Synonymous and intronic substitutions of each gene were further analyzed (Table IV). In silico analysis results indicated that the six already known synonymous substitutions (Y486Y, T449T, T1493T, G1678G, S1756S and P1960P) might affect splicing regulation by creating or removing exonic splicing enhancers or exonic splicing silencers; however, in previous studies of these synonymous substitutions, they were considered to be ‘silent’ substitutions (43,44). No effect was detected in the synonymous or intonic substitutions of the AXIN2 gene.

Table IV.

Computational predictions of the effect of splicing of variants in each gene.

Table IV.

Computational predictions of the effect of splicing of variants in each gene.

GeneExon/intronVariantdbSNP IDFunction classESEfinderESRSearchPESXRESCUE_ESESplicing affection
APC11c.1458T>C (P. Y486Y)rs2229992Synonymous mutationChangedChangedChangedNot changedExon skipping
APC11c.1347G>C (p. T449T)rs74318065Synonymous mutationChangedChangedChangedChangedExon skipping
APC15c.4425G>A (p. T1493T)rs41115Synonymous mutationChangedChangedChangedNot changedExon skipping
APC15c.5034G>A (p. G1678G)rs42427Synonymous mutationChangedChangedChangedChangedExon skipping
APC15c.5268T>G (p. S1756S)rs866006Synonymous mutationChangedChangedChangedChangedExon skipping
APC15c. 5880G>A (p. P1960P)rs465899Synonymous mutationChangedChangedChangedChangedExon skipping
MUTYHIVS 5c.264+11G>Ars139977567Intronic mutationN/AN/AN/AN/ANo effect
MUTYHIVS 5c.420+35A>Grs3219487Intronic mutationN/AN/AN/AN/ANo effect
AXIN2  2c.432T>C (p. I144I)rs2240307Synonymous mutationN/AN/AN/AN/ANo effect
AXIN2  6c.1365A>G (p. P455P)rs9915936Synonymous mutationN/AN/AN/AN/ANo effect
AXIN2  6c.1386C>T9 (p. P462P)rs1133683Synonymous mutationN/AN/AN/AN/ANo effect
AXIN2  8c.2062C>T (p. L688L)rs35415678Synonymous mutationN/AN/AN/AN/ANo effect
AXIN2IVS 3c.1060–287 A>Grs4467119Intronic mutationN/AN/AN/AN/ANo effect
AXIN2IVS 3c.1060–282 A>Grs4464120Intronic mutationN/AN/AN/AN/ANo effect
AXIN2IVS 3 c.1060–77G>Trs4541111Intronic mutationN/AN/AN/AN/ANo effect

Discussion

Due to the poor prognosis of FAP and its genetic diversity, clinicians and researchers study FAP from various angles, each having their own agenda. Recent advances in our understanding of FAP suggest that the genetics of each patient might help to clarify diagnosis, lead to early cancer surveillance options, and guide surgical and chemopreventive management for FAP patients. However, the genetics of FAP vary markedly among different countries (915). FAP in China has its own characteristics (69,45), which may be explained by the abundant genetic resources in 56 nationalities as well as religious differences. The present study is a comprehensive mutational analysis of FAP in Yunnan province in southwest China. Indigenous people in this area live in a relatively closed environment; thus, 11 unrelated FAP patients from this area were analyzed to screen for pathogenic changes.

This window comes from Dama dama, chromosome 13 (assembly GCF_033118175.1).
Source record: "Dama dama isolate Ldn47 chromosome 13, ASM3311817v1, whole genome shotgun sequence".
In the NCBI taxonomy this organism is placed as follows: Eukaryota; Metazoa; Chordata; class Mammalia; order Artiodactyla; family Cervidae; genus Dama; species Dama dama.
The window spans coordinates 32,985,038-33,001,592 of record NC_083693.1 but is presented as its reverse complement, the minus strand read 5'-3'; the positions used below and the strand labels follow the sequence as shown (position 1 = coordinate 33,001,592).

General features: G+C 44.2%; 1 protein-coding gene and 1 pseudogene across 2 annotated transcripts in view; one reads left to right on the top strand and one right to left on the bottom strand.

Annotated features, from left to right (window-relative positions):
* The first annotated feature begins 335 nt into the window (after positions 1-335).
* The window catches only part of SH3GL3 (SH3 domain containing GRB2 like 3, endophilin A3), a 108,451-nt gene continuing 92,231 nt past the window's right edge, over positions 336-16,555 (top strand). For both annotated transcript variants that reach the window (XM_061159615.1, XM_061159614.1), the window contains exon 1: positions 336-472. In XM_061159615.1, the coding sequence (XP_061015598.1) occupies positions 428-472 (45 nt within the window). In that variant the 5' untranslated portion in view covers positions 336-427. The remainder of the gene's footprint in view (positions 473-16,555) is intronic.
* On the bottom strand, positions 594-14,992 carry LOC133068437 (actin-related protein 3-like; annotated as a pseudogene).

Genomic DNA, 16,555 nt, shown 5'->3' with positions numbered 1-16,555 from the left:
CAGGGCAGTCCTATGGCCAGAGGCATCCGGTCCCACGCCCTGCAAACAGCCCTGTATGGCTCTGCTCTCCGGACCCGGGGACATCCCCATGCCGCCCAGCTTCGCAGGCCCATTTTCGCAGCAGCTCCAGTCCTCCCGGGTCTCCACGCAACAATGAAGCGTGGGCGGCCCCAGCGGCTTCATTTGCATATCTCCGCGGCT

It is well known that FAP is linked to germline mutations in the APC gene (4,5). In our study, mutational analysis of the APC gene was firstly conducted, and one known missense mutation (V1822D) and one previously identified nonsense mutation (S1196X) were observed. The missense mutation (V1822D) was identified in five FAP patients in our research indices, and it was established that the missense substitution is a high-risk polymorphism associated with CRC (3941). In addition, a nonsense mutation (S1196X) was identified in one of the five patients with the missense mutation V1822D. The nonsense mutation S1196X was reported to be a pathogenic change predisposing to FAP (38), which results in a stop codon at codon 1196 and generates a premature truncated protein. Additionally, certain synonymous mutations of the APC gene were identified in the different FAP patients; six different synonymous mutations (Y486Y, T449T, T1493T, G1678G, S1756S and P1960P) were identified in all samples, which were considered as silent mutations in the past. By referring to previous studies and databases (22,3841), we were able to identify pathogenic mutations in 5 of the 11 index cases in our series, and the detection rate was 54.5%.

The detection rate of APC mutations in FAP patients varies significantly, ranging from 39 to 90% (1015). The mutation negativity of the APC gene may suggest either that APC has alterations that escape detection by routine techniques, or alternatively, that other (known or unknown) genes are involved in FAP predisposition (18). Among the known genes, the identification of germline mutations in MUTYH and AXIN2 involved in FAP predisposition have been reported (1619). Therefore, in the remaining six patients without already known pathogenic changes involved in FAP (patients presenting APC synonymous mutations), whole-gene sequencing of the MUTYH gene and AXIN2 gene was further performed. The results indicated that two intronic substitutions (c.264+11G>A and c.420+35A>G) and one missense mutation (Q335H) were present in the MUTYH gene, and four synonymous mutations (I144I, P455P, P462P and L688 L) and three intonic mutations (c.1060–77G>T, c.1060–287A>G and c.1060–282 A>G) were present in the AXIN2 gene.